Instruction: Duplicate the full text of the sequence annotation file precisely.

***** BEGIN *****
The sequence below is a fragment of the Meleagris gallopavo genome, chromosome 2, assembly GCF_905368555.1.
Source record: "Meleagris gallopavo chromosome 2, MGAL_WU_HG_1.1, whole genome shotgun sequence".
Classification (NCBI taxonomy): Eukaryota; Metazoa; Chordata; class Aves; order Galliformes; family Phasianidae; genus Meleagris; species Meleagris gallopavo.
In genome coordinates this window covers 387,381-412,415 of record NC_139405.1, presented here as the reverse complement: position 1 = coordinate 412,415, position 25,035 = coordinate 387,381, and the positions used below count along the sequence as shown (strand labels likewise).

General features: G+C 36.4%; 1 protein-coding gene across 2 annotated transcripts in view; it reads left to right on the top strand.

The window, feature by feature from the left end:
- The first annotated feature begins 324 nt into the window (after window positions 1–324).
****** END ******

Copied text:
The sequence below is a fragment of the Meleagris gallopavo genome, chromosome 2, assembly GCF_905368555.1.
Source record: "Meleagris gallopavo chromosome 2, MGAL_WU_HG_1.1, whole genome shotgun sequence".
Classification (NCBI taxonomy): Eukaryota; Metazoa; Chordata; class Aves; order Galliformes; family Phasianidae; genus Meleagris; species Meleagris gallopavo.
In genome coordinates this window covers 387,381-412,415 of record NC_139405.1, presented here as the reverse complement: position 1 = coordinate 412,415, position 25,035 = coordinate 387,381, and the positions used below count along the sequence as shown (strand labels likewise).

General features: G+C 36.4%; 1 protein-coding gene across 2 annotated transcripts in view; it reads left to right on the top strand.

The window, feature by feature from the left end:
- The first annotated feature begins 324 nt into the window (after window positions 1–324).